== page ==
If there's one thing I enjoyed about The Darkness II, it's that it does a good job of letting you play an anti-hero who's not afraid of raising a lot of hell in order to claim vengeance against those who've wronged him. And with some particularly impressive and gory action on top of an intriguing (albeit profanity laden) story, The Darkness II is one of the better anti-hero games I've played in recent memory. Unfortunately, as much fun as the game is, it's held back by one unlikely flaw.
If you missed out on the first The Darkness, here's a quick summary. Our hero Jackie Estacado, a young mobster, is cursed with a power known as the Darkness, granting him superpowers but at the cost of his sanity and soul slowly being eroded. After his girlfriend Jenny is killed, Jackie goes a little crazy with the Darkness to avenge her death before suppressing it and trying to live the good, quiet mafia life for a while.
Things don't stay quiet though, and The Darkness II opens with a particularly loud and messy assassination attempt against Jackie in an Italian restaurant. Turns out, some mysterious and evil organization known as the Brotherhood is trying to get at the Darkness, and is willing to do anything to get it from Jackie, up to and including murdering everyone he's ever known. And given Jackie's constant monologues about his grim life leading up to acquiring the Darkness, he's none too happy about letting it out again after years of keeping its raspy voice silent. Jackie's also having a hard time controlling the Darkness, and is starting to have a mental breakdown complete with hallucinations of his dead girlfriend Jenny and occasional trips to a mental hospital that may or may not be real.
The combat of The Darkness II is incredibly fun. Not only can you shoot and blast your way through various mobsters and Brotherhood cannon fodder with a full assortment of automatic weaponry, but your primary weapon will be the Darkness itself. The Darkness takes the form of two snake-like creatures hanging off your shoulders, which you can use to grab, slash, and do all sorts of nasty things to your enemies. You won't exactly feel like a one-man army when using it, but being able to throw enemies up into the air or stun them does foster the feeling that you'll always have an edge over your opponents. Plus, there's a little bit of tactical thinking in how you use your arms to pick up objects in the game environment. Sometimes you'll have to decide when it'd be a good idea to use a car door as a bullet shield or if you should try chucking some metal pipes at your foes instead.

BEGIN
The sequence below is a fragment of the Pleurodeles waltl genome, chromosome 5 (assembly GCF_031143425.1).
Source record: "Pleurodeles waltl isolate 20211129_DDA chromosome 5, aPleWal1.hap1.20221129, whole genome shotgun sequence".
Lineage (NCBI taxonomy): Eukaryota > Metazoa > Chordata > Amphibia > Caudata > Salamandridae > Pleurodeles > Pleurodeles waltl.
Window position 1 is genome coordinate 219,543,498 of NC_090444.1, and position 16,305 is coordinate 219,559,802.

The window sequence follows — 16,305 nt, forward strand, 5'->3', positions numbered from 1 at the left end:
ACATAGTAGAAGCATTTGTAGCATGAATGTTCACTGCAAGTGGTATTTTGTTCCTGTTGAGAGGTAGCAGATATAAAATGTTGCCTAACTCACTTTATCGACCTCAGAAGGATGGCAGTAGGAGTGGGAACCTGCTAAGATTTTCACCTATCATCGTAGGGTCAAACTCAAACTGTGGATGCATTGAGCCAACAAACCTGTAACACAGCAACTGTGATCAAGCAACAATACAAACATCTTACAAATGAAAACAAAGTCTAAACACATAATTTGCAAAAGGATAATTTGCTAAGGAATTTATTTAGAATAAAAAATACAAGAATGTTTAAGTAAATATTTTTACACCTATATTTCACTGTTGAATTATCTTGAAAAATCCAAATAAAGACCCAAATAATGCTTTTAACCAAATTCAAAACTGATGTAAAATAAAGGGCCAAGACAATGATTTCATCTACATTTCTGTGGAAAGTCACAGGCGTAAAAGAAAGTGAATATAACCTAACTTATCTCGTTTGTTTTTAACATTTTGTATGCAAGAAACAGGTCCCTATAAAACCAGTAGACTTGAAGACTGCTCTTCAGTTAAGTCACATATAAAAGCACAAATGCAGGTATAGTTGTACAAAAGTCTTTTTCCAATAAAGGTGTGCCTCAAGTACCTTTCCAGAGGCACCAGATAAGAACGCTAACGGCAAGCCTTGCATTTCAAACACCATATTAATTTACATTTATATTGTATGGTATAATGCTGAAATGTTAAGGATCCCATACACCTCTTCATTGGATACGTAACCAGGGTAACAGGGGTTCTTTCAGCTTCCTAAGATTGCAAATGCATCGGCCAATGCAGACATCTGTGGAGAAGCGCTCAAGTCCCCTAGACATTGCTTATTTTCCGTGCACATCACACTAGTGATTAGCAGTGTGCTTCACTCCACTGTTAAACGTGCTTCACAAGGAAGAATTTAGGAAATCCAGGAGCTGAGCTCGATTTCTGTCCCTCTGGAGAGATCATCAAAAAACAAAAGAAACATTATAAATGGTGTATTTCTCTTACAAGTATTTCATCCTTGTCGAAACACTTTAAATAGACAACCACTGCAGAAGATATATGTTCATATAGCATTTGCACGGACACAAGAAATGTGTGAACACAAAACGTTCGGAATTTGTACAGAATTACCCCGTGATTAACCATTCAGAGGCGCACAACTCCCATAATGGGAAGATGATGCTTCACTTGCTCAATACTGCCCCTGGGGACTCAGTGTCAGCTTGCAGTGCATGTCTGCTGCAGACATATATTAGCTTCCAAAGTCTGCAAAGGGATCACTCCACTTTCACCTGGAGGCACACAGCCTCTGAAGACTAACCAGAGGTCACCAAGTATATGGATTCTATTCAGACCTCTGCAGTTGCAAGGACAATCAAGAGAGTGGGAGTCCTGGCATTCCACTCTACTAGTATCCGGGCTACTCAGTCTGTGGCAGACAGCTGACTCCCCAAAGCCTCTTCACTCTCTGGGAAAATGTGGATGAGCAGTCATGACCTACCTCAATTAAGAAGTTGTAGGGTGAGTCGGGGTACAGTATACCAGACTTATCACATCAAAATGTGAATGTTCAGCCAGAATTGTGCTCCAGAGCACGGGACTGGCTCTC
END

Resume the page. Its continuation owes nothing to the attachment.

The goriest weapons at your disposal are Executions, which allow your Darkness appendages to grab stunned enemies and horrifically butcher them in ways that approach absurdity, which quickly became a guilty pleasure of mine. They're fairly satisfying to pull off, especially against the tougher foes that show up later on, and are useful in giving you health and ammo when you're running short on either. Each 'type' of execution-style cycles through a series of about three or so different animations, which helps keep them from getting old, but seriously, though, when one of the Executions involves ripping a guy's spine out through his colon, you start to wonder how exactly the design team came up with that one. You'll also have a sidekick in the form of a Darkling (an imp-like creature from the first game), who helps you out by breaking open doors, leaping onto opponents faces, and doing crude things to their corpses, but other than some comic relief and a few sequences where you control him, you'll mostly be doing all the dismembering.